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JamesEric 12-12-2007 08:16 AM

Sagging flooring???
 
My house was built in 1900. The floor joist are actual 2x11-1/2 with a 12' span. The foundation is very solid and the old joist in great shape for 107 year old wood. The floor is not springy. I can access the bottom of the kitchen from the basement ceiling below. The kitchen floor is sagging 1/2" - 3/4" and I want to install 18"x18" Travertine tile. A contractor friend suggested that I just use a leveling compound and lay the tile. However a flooring company has suggested that they cut away the old floor and sub-floor so they could sister new 2x10's to the old joists. The 2x10's would span the entire length of the old joist just short of resting the foundation. The new joist would be screwed and glued to the old joist 16" on center with 3 screws every 16". They are not planning on jacking up the old joist. What would you do and why?

Thanks,

James

redline 12-12-2007 08:37 AM

Can you post a photo of the underside of the floor joists?

where they meet the foundation and where the sag is.

Are there any cracks in the floor joists?

How far are each joist spaced? (12,14,16,20,24...) inches on center

JamesEric 12-12-2007 09:22 AM

I don't see any crack in the joist so far but I have not opened the entire basement ceiling yet. I just moved into the house last week. I took the picture but I can't find my card reader so I can't get them form the camera to my PC. The joist are placed 16" oc. The sag is mainly in the center of the kitchen floor where the old owners had an island.

redline 12-12-2007 11:46 AM

I would suspect that the joist has a crack right where it meets/sits on the foundation. Older houses usually had the joist notched right in this area and over time the notch would crack. Today joist hangers are used so as not to compromise the thickness of the joist.

Zero Punch 12-12-2007 02:05 PM

You have two different issues to contend with here. First is the floor sag. If the floor is structurally sound Self Leveling Cement could do the job as your contractor friend has suggested. Second is deflection which your flooring contractor is concerned with, that is a requirement for the flooring product you desire to have installed. The requirements are much higher for a natural stone product than for ceramic and the larger the unit size is the more critical following accepted practices becomes. I would go along with your flooring contractor on this one he's watching out for both you and himself.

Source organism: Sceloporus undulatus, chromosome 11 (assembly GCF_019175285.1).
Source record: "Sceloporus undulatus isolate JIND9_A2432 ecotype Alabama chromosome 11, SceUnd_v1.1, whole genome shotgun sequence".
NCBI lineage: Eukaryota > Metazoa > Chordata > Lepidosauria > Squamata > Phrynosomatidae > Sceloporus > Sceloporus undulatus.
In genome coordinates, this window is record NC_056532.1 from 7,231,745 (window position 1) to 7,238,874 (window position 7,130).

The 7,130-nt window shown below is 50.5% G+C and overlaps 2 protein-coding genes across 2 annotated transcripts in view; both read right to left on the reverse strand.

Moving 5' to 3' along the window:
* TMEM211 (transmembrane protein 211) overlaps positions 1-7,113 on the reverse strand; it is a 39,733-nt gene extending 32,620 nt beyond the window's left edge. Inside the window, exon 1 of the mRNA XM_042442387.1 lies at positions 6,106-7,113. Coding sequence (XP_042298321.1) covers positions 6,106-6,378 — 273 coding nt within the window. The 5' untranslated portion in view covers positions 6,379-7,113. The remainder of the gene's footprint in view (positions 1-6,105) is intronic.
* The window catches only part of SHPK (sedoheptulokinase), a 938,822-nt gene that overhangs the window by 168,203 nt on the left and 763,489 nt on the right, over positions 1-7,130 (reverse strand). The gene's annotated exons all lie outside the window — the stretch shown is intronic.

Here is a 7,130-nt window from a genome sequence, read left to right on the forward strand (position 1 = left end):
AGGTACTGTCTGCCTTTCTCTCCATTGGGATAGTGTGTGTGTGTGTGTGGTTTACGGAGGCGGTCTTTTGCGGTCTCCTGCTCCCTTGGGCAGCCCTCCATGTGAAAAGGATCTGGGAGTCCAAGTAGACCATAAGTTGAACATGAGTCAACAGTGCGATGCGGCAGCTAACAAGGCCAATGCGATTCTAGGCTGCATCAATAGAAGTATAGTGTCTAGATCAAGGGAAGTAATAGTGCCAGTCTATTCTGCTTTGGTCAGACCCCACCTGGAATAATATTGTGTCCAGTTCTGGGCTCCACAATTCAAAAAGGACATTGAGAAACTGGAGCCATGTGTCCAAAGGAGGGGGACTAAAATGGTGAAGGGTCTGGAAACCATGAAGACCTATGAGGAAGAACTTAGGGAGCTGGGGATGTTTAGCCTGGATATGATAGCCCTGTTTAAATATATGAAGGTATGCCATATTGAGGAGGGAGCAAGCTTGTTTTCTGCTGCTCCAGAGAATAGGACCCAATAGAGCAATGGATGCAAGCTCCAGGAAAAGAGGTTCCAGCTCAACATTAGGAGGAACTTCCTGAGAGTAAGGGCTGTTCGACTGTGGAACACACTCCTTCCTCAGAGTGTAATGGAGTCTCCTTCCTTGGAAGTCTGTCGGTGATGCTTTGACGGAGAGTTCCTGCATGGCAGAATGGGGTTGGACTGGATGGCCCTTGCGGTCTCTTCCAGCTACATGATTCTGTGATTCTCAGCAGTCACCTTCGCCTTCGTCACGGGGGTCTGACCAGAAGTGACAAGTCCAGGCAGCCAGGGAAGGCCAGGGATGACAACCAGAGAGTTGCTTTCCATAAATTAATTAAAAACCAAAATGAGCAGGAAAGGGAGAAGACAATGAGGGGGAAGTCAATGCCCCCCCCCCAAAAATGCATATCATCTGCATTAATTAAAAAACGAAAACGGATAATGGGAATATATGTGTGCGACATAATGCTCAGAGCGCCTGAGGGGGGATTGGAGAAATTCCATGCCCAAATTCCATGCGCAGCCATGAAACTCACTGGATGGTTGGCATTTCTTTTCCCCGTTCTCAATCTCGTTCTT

JamesEric 12-12-2007 04:35 PM

Quote:

Originally Posted by redline (Post 80042)
I would suspect that the joist has a crack right where it meets/sits on the foundation. Older houses usually had the joist notched right in this area and over time the notch would crack. Today joist hangers are used so as not to compromise the thickness of the joist.

I opened a 2'x5' section and the full joist are just setting on the block foundation. Some time over the next few days I plan to remove the entire drywall ceiling in the basement so that i can get a full picture of what is going on. I do not feel any deflection in the floor unless I jump pretty hard on it. The 2x12's feel nice and solid. The reason that I am leaning toward sistering the joists has to do with the 18x18 tiles and I know that are not forgiving.

JamesEric 12-12-2007 05:36 PM

I checked things again. I looked at 5 of 12 joist and they all lookk to be in great shape. The are sitting nicely on the masonry foundation. The only problem is the center sagging. I also took more measurements and the joists are 1-7/8"x11-1/2". The spacing is 18" not 16" and the open span is 11'-6".

redline 12-13-2007 01:06 PM

You said that there was an island.
Did this island have a sink?

Is there any cuts in the joist for plumbing for this island or any other cuts in the joists for heating...?

JamesEric 12-13-2007 04:57 PM

The island did not have a sink and the joist are not cut.

redline 12-13-2007 05:05 PM

If the joists are all in good shape then you maybe be able to jack up the one that is sagging and then put shims where it meets the foundation.

JamesEric 12-13-2007 06:55 PM

It is sagging in the between the span over a room in the basement so I don't have room for a post. I am also afraid of cracking plaster and the joist since they are so old. The more I think about it the more I like the idea of sistering because. That way, I will be sure that the joists will not continue to sag under the weight of the tile and appliances.

redline 12-14-2007 09:56 AM

Does this room in the basement have wall(s) that support the sagging joists?

JamesEric 12-14-2007 10:22 AM

One side is on the foundation and the other has a masonry wall support.

jogr 12-14-2007 12:04 PM

Go with the sistered 2x10. It will level your floor and make the floor plenty solid for the 18" tile.

Your current floor actually may be stiff enough. I suspect the sag is an accumulation of 100 years of weight and not a weakness issue. But you've got to level the floor anyway and sistering in the 2x10 accomplishes both the leveling and gives you some good insurance that the floor will be stiff enough.

redline 12-14-2007 06:32 PM

It sounds like sistering is the best way to go.


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